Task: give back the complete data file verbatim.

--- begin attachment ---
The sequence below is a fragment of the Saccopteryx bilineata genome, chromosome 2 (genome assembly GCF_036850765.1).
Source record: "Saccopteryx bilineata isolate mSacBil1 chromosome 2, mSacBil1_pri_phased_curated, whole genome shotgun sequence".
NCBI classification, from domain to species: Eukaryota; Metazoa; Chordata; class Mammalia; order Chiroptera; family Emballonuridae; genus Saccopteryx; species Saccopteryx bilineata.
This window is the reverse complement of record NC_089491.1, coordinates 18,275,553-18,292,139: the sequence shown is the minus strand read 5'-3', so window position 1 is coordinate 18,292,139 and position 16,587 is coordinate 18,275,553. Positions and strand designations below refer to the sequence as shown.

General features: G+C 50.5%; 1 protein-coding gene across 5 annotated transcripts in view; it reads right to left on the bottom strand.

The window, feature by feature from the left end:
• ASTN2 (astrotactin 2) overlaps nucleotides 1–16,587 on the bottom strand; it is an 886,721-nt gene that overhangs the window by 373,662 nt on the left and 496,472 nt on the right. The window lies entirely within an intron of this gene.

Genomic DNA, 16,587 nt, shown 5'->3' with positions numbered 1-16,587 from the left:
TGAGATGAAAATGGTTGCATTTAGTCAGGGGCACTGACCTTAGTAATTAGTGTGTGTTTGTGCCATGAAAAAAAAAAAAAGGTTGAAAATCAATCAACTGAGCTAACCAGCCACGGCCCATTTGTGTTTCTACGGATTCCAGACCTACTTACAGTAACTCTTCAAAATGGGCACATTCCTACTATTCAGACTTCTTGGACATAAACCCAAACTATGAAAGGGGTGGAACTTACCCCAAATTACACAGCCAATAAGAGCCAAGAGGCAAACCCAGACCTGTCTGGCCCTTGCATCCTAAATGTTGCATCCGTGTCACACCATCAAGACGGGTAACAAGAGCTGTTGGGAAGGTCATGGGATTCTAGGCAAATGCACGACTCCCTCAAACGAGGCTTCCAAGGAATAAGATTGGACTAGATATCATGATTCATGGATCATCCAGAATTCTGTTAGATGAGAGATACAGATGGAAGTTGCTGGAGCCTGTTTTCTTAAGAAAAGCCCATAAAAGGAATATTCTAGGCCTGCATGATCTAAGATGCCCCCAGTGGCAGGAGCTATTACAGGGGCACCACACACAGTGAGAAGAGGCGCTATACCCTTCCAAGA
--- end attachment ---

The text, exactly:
The sequence below is a fragment of the Saccopteryx bilineata genome, chromosome 2 (genome assembly GCF_036850765.1).
Source record: "Saccopteryx bilineata isolate mSacBil1 chromosome 2, mSacBil1_pri_phased_curated, whole genome shotgun sequence".
NCBI classification, from domain to species: Eukaryota; Metazoa; Chordata; class Mammalia; order Chiroptera; family Emballonuridae; genus Saccopteryx; species Saccopteryx bilineata.
This window is the reverse complement of record NC_089491.1, coordinates 18,275,553-18,292,139: the sequence shown is the minus strand read 5'-3', so window position 1 is coordinate 18,292,139 and position 16,587 is coordinate 18,275,553. Positions and strand designations below refer to the sequence as shown.

General features: G+C 50.5%; 1 protein-coding gene across 5 annotated transcripts in view; it reads right to left on the bottom strand.

The window, feature by feature from the left end:
• ASTN2 (astrotactin 2) overlaps nucleotides 1–16,587 on the bottom strand; it is an 886,721-nt gene that overhangs the window by 373,662 nt on the left and 496,472 nt on the right. The window lies entirely within an intron of this gene.

Genomic DNA, 16,587 nt, shown 5'->3' with positions numbered 1-16,587 from the left:
TGAGATGAAAATGGTTGCATTTAGTCAGGGGCACTGACCTTAGTAATTAGTGTGTGTTTGTGCCATGAAAAAAAAAAAAAGGTTGAAAATCAATCAACTGAGCTAACCAGCCACGGCCCATTTGTGTTTCTACGGATTCCAGACCTACTTACAGTAACTCTTCAAAATGGGCACATTCCTACTATTCAGACTTCTTGGACATAAACCCAAACTATGAAAGGGGTGGAACTTACCCCAAATTACACAGCCAATAAGAGCCAAGAGGCAAACCCAGACCTGTCTGGCCCTTGCATCCTAAATGTTGCATCCGTGTCACACCATCAAGACGGGTAACAAGAGCTGTTGGGAAGGTCATGGGATTCTAGGCAAATGCACGACTCCCTCAAACGAGGCTTCCAAGGAATAAGATTGGACTAGATATCATGATTCATGGATCATCCAGAATTCTGTTAGATGAGAGATACAGATGGAAGTTGCTGGAGCCTGTTTTCTTAAGAAAAGCCCATAAAAGGAATATTCTAGGCCTGCATGATCTAAGATGCCCCCAGTGGCAGGAGCTATTACAGGGGCACCACACACAGTGAGAAGAGGCGCTATACCCTTCCAAGA